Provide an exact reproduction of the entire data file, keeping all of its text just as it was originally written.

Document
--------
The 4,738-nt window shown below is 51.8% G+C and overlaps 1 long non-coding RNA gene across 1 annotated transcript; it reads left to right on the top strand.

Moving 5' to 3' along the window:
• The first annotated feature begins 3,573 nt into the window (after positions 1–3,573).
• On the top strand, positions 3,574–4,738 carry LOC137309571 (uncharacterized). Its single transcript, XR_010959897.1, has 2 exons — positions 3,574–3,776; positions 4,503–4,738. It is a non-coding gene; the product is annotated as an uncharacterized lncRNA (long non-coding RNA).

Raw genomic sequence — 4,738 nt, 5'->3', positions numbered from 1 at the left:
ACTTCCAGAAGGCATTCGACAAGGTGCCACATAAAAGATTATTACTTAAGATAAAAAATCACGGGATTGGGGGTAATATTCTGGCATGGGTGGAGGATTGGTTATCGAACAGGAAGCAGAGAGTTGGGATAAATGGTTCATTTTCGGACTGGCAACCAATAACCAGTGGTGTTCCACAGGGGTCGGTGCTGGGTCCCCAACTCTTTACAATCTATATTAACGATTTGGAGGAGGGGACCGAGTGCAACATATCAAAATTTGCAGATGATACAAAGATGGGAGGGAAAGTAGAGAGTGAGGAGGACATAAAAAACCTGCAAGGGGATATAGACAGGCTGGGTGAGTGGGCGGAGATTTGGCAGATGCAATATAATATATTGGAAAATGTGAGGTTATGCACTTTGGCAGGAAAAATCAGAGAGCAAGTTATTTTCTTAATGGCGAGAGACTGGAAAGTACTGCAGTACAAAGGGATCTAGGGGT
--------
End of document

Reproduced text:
The 4,738-nt window shown below is 51.8% G+C and overlaps 1 long non-coding RNA gene across 1 annotated transcript; it reads left to right on the top strand.

Moving 5' to 3' along the window:
• The first annotated feature begins 3,573 nt into the window (after positions 1–3,573).
• On the top strand, positions 3,574–4,738 carry LOC137309571 (uncharacterized). Its single transcript, XR_010959897.1, has 2 exons — positions 3,574–3,776; positions 4,503–4,738. It is a non-coding gene; the product is annotated as an uncharacterized lncRNA (long non-coding RNA).

Raw genomic sequence — 4,738 nt, 5'->3', positions numbered from 1 at the left:
ACTTCCAGAAGGCATTCGACAAGGTGCCACATAAAAGATTATTACTTAAGATAAAAAATCACGGGATTGGGGGTAATATTCTGGCATGGGTGGAGGATTGGTTATCGAACAGGAAGCAGAGAGTTGGGATAAATGGTTCATTTTCGGACTGGCAACCAATAACCAGTGGTGTTCCACAGGGGTCGGTGCTGGGTCCCCAACTCTTTACAATCTATATTAACGATTTGGAGGAGGGGACCGAGTGCAACATATCAAAATTTGCAGATGATACAAAGATGGGAGGGAAAGTAGAGAGTGAGGAGGACATAAAAAACCTGCAAGGGGATATAGACAGGCTGGGTGAGTGGGCGGAGATTTGGCAGATGCAATATAATATATTGGAAAATGTGAGGTTATGCACTTTGGCAGGAAAAATCAGAGAGCAAGTTATTTTCTTAATGGCGAGAGACTGGAAAGTACTGCAGTACAAAGGGATCTAGGGGT